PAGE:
Some of the work I have been doing lately at school has had an aspect of analyzing "reading level" -- or how difficult some text is to read and understand. One research project I am involved with is creating some reading comprehension tests, and we wanted to find good copyright-free text at our student's reading level that we could use on the test. And one of my class assignments is also about analysing text to determine how complex it is.
So the other day I was just using Google as usual to search for something, and I saw an interesting feature that sorts results based on the reading levels of beginner, intermediate, and advanced. I can't find much information on how this filter works, but it seems to deliver good results. I did a search on the word "quokka" and this is what I found:
The Quokka is a marsupial from brushy areas in southwestern Australia. It is a small wallaby, a type of kangaroo. Quokkas can hop with their powerful legs and walk on all four limbs. Their life span is about 5 years in captivity.(1)
The quokka (Setonix brachyurus), the only member of the genus Setonix, is a small macropod about the size of a domestic cat. Like other marsupials in the macropod family (such as the kangaroos and wallabies), the quokka is herbivorous and mainly nocturnal. It can be found on some smaller islands off the coast of Western Australia, in particular on Rottnest Island just off Perth and Bald Island near Albany.(2)
I'd have to agre that's a pretty big difference in reading levels!
By the way, that last quote came from Wikipedia, so I was wondering what the reading level for Wikipedia is in general. Doing a search for "site:en.wikipedia.org/wiki" shows these results:
The supposedly "Simple" Wikipedia website doesn't show much difference, according to Google:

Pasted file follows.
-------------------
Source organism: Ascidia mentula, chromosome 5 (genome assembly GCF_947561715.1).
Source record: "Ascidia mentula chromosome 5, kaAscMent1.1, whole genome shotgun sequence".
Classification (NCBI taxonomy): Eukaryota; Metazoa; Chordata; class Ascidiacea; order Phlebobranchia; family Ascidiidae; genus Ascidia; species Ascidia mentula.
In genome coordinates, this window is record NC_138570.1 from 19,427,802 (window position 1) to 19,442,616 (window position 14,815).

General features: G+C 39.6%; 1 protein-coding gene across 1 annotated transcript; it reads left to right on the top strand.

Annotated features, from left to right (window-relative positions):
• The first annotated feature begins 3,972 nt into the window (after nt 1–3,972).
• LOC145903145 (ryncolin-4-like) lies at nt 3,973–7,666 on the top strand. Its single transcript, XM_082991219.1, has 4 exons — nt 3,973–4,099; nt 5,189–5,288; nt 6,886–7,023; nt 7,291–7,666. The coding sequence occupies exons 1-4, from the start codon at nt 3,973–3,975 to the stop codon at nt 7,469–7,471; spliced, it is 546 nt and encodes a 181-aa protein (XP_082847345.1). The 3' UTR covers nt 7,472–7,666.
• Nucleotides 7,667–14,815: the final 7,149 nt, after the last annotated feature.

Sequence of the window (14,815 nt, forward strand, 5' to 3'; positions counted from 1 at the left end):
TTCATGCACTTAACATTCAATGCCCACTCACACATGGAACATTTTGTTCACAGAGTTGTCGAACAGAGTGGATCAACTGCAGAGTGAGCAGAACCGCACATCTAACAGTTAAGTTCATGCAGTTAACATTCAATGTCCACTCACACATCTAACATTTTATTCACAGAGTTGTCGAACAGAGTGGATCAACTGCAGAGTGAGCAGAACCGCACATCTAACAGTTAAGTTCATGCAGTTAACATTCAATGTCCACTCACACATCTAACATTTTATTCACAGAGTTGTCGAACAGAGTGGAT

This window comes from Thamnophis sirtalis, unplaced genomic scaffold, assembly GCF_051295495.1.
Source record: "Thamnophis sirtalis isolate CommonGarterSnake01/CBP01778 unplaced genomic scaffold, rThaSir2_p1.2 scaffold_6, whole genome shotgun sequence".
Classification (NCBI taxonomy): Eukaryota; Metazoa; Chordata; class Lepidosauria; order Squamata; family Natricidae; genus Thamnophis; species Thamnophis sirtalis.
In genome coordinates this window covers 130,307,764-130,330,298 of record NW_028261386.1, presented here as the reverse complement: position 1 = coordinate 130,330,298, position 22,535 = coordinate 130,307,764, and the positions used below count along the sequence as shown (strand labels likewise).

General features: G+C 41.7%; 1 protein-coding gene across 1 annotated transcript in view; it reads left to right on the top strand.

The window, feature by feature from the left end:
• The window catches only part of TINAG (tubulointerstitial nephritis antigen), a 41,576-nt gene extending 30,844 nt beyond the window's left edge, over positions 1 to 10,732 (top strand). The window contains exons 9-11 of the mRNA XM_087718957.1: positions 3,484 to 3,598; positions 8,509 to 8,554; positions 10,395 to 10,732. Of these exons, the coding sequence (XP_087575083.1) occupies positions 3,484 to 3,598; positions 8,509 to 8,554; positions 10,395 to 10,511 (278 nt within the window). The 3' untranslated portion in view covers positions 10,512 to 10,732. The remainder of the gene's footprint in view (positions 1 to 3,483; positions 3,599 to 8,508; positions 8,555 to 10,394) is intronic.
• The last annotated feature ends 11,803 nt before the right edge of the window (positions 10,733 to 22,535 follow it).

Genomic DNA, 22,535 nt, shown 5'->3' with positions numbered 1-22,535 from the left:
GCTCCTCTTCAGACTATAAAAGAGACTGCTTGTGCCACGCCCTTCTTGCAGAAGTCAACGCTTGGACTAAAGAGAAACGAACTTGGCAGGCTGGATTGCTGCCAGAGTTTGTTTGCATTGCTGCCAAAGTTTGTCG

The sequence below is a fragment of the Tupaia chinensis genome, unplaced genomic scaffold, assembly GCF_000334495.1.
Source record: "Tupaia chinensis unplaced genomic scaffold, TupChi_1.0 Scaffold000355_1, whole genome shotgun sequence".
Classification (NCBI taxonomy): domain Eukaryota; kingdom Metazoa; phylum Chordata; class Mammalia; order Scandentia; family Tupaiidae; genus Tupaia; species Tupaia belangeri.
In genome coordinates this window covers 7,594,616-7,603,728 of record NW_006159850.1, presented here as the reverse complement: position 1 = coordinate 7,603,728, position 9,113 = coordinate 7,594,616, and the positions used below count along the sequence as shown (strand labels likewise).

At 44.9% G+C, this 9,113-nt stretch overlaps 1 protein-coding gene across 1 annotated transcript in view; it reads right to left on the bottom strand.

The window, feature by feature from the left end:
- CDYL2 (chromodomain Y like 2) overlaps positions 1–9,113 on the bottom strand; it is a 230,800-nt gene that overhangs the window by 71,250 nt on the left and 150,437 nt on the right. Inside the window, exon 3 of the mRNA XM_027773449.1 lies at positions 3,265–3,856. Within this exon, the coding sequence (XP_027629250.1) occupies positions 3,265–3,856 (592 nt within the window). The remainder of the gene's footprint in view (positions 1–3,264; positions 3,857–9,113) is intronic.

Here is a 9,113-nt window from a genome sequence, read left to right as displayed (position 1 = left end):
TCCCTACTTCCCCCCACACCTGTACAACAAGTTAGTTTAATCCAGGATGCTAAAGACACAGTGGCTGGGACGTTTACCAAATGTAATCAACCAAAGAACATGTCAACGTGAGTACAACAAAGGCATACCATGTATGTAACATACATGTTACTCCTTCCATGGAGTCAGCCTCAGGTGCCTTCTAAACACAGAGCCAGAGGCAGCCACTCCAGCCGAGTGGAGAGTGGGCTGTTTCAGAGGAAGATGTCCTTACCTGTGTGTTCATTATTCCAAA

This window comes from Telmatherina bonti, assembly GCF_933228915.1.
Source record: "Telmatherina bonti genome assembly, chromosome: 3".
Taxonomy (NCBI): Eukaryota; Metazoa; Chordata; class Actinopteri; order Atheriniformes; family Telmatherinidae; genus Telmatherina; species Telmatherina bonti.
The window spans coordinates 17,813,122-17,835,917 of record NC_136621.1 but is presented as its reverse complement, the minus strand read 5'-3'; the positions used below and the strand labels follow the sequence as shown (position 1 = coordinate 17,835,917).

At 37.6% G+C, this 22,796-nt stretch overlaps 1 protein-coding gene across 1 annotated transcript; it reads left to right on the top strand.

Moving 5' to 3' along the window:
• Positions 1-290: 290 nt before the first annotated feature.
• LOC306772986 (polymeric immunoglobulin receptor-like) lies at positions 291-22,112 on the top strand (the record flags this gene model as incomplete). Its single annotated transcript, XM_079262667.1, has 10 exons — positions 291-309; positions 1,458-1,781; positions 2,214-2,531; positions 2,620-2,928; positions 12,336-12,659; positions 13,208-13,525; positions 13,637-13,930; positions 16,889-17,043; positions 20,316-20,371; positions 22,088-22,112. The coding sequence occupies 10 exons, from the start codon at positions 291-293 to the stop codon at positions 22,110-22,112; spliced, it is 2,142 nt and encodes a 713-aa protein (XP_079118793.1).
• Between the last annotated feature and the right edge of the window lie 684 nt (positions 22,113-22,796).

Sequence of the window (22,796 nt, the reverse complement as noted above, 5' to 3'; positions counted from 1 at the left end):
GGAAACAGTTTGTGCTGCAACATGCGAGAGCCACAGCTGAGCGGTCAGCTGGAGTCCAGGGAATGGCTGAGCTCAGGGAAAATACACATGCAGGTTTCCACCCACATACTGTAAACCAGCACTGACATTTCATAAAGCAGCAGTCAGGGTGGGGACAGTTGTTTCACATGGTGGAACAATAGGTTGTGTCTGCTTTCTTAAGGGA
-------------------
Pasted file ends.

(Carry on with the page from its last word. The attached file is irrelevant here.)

So then I wondered how this website stacks up:
So then I wondered when those few "Intermediate" level posts were, so I checked by month and this is what I found.
This seems to show that I was writing at a higher level in 2006-2008 than I was at the years before and afterwards.
What does this mean? Since I can't figure out what Google is using to rank these pages, I can't tell. The only thing I can find from a Google employee is that
The feature is based primarily on statistical models we built with the help of teachers. We paid teachers to classify pages for different reading levels, and then took their classifications to build a statistical model. With this model, we can compare the words on any webpage with the words in the model to classify reading levels. We also use data from Google Scholar, since most of the articles in Scholar are advanced.(3)
But perhaps a more detailed analysis is needed. Which is exactly what I am doing for the class assignment I mentioned at the start of this post. Stay tuned!
(1) Quokka article at Enchanted Learning
(2) Quokka article on Wikipedia
(3) Google Product Forums